Modi Litmus Test in State Vote Key to Top Asia Stocks, RupeeBy
Vote results in Uttar Pradesh, four more states, due Saturday
Election is mini-referendum on PM’s reforms: Pimco’s Mieth
Indian stocks are leading gains in Asia this year, the rupee has recouped almost all its losses since Donald Trump’s U.S. election win and foreigners have pumped $2.4 billion into the country’s bonds and equities.
So, as investors wait for the results of one of Narendra Modi’s biggest electoral tests since he came to power in 2014, there’s a lot more at stake than just the political fortunes of a prime minister who disrupted the lives of Indians with the sudden withdrawal of 86 percent of banknotes in circulation in November.
By opening up India to more foreign investment, tackling corruption and seeking to introduce a goods and services tax, Modi has spurred economic growth to more than 7 percent and made India a favorite with overseas funds. But as Uttar Pradesh, the largest state, prepares to report results of its election on Saturday, investors say the outcome could signal whether the government stays on a reformist path or takes a more populist approach.
The Uttar Pradesh vote is “important because it will be seen as a litmus test of Prime Minister Modi’s reforms and popularity ahead of the national elections in 2019,” said Dushyant Padmanabhan, a foreign-exchange strategist at Nomura Holdings Inc. in Singapore. “A victory would be positive for both inflows and the rupee in the near term.”
Padmanabhan is among the more bearish analysts on the rupee, forecasting a 5.1 percent drop to 70.2 a dollar by the end of the year, compared with the median estimate for 68.75 in a Bloomberg survey.
Of the five states that report election results on Saturday, Uttar Pradesh stands out. With a population of 204 million, it accounts for 31 of the 245 seats in the upper house. Modi swept the state in the 2014 general election, but the local legislature is controlled by the regional Samajwadi Party.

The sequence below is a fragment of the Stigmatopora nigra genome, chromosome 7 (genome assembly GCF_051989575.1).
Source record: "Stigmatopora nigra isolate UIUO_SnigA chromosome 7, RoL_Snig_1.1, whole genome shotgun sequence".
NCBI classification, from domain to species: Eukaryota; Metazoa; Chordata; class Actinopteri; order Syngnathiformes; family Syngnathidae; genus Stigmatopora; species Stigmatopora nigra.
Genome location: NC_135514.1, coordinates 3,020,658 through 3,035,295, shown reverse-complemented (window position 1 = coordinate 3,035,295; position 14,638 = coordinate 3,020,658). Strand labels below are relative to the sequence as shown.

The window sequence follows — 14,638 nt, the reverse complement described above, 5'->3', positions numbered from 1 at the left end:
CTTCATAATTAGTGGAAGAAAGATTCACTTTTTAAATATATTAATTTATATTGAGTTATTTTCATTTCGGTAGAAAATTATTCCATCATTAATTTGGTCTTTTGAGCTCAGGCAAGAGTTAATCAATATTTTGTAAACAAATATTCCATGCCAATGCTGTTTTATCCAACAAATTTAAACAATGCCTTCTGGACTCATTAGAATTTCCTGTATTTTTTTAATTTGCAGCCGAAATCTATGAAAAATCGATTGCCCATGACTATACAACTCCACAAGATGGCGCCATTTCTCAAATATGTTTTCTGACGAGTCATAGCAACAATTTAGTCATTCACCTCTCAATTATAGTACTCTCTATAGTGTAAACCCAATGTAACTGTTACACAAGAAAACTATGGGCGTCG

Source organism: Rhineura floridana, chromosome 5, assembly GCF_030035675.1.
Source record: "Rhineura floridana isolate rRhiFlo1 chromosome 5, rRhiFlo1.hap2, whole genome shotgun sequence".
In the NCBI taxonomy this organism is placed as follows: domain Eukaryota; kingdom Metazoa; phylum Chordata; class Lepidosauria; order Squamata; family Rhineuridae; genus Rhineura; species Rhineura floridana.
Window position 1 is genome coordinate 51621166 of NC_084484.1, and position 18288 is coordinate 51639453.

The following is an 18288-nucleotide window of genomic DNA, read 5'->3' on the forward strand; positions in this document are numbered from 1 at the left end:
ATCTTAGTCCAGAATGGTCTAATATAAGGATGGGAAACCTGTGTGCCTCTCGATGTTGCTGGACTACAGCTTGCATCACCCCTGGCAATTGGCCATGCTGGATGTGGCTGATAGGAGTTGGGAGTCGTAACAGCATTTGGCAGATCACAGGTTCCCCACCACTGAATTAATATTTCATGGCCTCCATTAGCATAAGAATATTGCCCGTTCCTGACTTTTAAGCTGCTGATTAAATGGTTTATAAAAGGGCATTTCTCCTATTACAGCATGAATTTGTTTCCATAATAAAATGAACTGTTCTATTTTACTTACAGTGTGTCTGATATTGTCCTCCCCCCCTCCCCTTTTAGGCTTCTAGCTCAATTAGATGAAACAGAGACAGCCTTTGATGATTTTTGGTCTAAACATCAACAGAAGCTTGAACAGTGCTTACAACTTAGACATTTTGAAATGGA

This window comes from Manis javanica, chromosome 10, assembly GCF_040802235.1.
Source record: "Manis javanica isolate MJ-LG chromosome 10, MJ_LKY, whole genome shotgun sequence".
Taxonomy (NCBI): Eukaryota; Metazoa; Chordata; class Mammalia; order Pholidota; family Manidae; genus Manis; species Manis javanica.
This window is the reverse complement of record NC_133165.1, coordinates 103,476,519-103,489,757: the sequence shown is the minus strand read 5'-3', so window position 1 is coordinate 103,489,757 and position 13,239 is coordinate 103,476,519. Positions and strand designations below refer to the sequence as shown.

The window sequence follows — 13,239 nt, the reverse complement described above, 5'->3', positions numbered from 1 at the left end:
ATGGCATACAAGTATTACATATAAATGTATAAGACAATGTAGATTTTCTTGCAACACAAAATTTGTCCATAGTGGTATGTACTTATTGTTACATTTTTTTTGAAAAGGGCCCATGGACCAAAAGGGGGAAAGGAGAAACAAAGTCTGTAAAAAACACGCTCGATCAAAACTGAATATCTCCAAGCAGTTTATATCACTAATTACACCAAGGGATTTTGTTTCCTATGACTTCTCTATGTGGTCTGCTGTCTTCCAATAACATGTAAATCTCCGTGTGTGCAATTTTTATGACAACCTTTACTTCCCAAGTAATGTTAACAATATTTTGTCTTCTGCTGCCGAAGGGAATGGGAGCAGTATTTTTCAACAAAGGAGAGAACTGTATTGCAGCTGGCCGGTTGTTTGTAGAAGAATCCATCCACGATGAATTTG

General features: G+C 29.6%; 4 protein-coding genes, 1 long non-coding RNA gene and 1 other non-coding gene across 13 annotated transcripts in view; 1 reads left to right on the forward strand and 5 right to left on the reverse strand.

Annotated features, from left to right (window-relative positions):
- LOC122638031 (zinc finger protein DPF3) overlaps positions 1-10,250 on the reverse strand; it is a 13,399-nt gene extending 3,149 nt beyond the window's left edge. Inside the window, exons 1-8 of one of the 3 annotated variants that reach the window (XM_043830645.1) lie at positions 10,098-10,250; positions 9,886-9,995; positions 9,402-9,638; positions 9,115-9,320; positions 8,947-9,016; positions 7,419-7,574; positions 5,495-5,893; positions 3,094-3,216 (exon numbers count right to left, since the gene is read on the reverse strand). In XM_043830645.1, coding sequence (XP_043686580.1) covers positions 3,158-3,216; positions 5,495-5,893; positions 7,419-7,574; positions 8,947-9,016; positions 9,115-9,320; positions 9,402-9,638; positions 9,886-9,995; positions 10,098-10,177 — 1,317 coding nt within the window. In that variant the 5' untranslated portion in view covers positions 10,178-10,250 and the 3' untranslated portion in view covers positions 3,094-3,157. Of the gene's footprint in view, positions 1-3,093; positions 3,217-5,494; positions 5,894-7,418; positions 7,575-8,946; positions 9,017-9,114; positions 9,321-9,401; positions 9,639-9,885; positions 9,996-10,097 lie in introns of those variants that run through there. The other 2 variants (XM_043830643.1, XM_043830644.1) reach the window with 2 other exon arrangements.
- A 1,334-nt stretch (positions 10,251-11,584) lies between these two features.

A weak showing by Modi’s Bharatiya Janata Party could embolden and unify the opposition, and increase the possibility of more populist policies, Siddhartha Sanyal, chief India economist at Barclays Plc in Mumbai, wrote in a March 7 note. It would also increase the likelihood of a grand alliance between Congress and regional parties to take on Modi in 2019, Sonal Varma, chief India economist at Nomura, said in a Feb. 14 note.
India’s economic growth, which was 5.8 percent in the first quarter of 2014 before Modi took office, peaked at 7.9 percent in the first three months of last year. It expanded 7 percent last quarter, beating the 6.1 percent analysts had forecast, despite the cash ban disrupting activity.
That’s driven an 8.9 percent gain in the S&P BSE Sensex this year through Tuesday, the best performance among Asian gauges at that point, and helped the rupee rebound 3.2 percent from a three-year low in late November. Bonds have fallen so far in 2017 as investors position for Federal Reserve interest-rate increases, pushing the 10-year yield up 33 basis points to 6.85 percent.
The local stocks gauge fell 0.6 percent as of 12:23 p.m. in Mumbai, while the rupee strengthened 0.1 percent and the 10-year yield rose two basis points.
Not everyone is convinced of the importance of Uttar Pradesh. India’s economic fundamentals will guide foreign investors and the election won’t have a meaningful impact on the reform agenda, said Ashwini Agarwal, a Mumbai-based fund manager at Ashmore India Investment Management LLP.
“If we go by the demonetization decision, the fiscal restraint shown in the budget proposals and progress on the GST, it appears the government doesn’t wish to play to the gallery for short-term electoral gains at the state level.”
At Pacific Investment Management Co., Roland Mieth, a Singapore-based emerging markets fund manager, describes Uttar Pradesh as a “mini-referendum” on Modi.
“A good result will help on the day-to-day governance of the country,” he said. The rupee and bonds will “react positively” to a BJP victory on the view that the reform momentum of the past few years will be less at risk, while a poor showing will increase political uncertainty heading toward 2019, Mieth said.